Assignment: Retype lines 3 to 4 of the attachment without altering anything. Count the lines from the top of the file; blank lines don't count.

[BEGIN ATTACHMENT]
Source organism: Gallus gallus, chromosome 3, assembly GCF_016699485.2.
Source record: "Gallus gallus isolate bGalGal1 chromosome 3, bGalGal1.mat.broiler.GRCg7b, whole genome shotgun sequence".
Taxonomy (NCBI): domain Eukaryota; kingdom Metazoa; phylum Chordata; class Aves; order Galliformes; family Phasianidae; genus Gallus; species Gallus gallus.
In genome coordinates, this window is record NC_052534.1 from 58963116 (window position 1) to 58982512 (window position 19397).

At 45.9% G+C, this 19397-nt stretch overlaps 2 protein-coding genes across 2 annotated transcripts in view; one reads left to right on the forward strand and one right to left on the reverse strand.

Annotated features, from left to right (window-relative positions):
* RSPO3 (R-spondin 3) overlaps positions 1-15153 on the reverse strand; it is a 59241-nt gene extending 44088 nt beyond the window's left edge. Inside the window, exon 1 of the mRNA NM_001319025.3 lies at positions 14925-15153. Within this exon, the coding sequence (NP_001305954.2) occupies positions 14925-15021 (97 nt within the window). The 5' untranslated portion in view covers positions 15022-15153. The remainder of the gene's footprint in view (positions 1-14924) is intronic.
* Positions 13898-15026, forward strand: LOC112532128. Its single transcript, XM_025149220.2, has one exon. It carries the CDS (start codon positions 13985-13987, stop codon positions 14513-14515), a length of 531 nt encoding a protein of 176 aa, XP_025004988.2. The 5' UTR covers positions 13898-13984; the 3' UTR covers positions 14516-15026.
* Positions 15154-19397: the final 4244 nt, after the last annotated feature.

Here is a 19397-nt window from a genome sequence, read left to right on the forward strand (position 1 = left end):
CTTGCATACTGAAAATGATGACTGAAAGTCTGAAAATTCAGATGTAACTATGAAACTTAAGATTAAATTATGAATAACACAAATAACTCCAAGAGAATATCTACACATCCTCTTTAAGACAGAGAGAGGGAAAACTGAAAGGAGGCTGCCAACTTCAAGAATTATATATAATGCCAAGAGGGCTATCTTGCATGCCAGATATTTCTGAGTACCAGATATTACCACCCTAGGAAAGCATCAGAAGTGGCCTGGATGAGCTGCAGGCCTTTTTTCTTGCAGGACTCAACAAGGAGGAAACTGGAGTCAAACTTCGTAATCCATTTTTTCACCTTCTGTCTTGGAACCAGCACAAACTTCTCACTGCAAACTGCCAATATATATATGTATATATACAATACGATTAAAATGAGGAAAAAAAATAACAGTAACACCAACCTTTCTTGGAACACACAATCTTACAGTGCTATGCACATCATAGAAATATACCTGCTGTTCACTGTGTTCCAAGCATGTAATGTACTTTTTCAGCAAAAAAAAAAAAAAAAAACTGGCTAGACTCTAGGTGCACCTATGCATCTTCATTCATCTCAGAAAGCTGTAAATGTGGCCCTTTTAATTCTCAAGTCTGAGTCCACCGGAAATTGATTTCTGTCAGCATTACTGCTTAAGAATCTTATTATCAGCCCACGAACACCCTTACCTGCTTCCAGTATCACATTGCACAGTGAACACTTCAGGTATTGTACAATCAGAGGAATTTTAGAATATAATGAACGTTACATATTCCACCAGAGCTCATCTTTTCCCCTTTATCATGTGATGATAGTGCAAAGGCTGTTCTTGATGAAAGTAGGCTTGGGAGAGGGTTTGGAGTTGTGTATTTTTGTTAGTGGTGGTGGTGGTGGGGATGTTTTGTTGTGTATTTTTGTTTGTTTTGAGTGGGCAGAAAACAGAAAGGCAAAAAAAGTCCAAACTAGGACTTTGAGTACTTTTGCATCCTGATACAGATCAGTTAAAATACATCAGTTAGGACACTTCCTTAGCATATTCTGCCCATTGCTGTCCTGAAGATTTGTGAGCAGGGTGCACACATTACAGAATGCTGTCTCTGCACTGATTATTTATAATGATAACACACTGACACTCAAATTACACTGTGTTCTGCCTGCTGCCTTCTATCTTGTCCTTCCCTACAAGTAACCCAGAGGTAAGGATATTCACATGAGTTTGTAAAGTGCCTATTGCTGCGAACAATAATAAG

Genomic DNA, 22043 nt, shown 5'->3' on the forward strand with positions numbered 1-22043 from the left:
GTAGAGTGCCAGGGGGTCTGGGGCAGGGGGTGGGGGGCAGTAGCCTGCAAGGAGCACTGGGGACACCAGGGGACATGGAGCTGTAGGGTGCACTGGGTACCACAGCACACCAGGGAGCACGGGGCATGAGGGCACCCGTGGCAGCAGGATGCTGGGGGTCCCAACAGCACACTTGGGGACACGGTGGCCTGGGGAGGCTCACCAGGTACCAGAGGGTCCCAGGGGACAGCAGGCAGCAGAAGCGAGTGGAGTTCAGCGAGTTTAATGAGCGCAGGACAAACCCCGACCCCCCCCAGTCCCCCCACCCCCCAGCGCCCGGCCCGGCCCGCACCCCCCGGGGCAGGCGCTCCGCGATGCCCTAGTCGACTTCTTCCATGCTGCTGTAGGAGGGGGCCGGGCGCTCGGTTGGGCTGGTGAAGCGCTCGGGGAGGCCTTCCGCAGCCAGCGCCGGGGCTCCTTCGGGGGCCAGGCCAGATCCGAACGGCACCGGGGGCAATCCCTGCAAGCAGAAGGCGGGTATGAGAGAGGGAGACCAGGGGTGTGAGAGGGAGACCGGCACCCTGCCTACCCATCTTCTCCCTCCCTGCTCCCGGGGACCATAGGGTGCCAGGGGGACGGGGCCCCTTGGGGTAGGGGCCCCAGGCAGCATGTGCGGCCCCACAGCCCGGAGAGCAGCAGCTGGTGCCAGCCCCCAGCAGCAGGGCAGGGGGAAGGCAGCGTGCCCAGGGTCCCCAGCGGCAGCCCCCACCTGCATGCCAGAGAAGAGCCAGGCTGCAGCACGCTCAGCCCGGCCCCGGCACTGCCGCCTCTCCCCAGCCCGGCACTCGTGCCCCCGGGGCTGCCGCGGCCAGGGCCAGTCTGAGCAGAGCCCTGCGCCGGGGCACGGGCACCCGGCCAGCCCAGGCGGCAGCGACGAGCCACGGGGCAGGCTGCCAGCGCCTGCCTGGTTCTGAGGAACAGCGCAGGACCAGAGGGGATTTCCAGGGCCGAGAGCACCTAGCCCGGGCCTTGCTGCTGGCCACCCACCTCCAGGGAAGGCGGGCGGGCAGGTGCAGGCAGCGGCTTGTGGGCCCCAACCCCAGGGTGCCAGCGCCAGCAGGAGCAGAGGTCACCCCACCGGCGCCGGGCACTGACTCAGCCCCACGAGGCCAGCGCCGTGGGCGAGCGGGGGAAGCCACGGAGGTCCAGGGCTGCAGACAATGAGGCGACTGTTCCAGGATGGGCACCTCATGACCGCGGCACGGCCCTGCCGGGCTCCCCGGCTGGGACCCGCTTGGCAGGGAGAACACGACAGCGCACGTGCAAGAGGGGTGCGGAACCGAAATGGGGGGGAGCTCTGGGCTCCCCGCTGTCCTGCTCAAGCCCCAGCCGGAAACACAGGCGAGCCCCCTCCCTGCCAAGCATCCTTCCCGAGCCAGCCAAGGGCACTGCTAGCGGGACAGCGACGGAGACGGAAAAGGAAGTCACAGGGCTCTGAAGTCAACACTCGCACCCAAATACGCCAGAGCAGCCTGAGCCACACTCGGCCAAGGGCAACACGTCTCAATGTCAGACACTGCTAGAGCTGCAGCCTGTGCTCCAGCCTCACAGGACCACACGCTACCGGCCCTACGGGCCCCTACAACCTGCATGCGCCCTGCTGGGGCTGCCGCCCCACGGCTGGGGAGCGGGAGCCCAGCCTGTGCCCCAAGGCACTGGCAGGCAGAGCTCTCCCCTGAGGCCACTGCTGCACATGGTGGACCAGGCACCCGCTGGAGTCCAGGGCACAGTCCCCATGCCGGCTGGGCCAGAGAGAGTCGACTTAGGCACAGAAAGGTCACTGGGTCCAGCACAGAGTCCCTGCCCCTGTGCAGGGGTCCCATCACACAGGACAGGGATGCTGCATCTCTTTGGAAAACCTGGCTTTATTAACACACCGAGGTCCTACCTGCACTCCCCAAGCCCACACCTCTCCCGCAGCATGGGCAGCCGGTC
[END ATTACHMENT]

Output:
Taxonomy (NCBI): domain Eukaryota; kingdom Metazoa; phylum Chordata; class Aves; order Galliformes; family Phasianidae; genus Gallus; species Gallus gallus.
In genome coordinates, this window is record NC_052534.1 from 58963116 (window position 1) to 58982512 (window position 19397).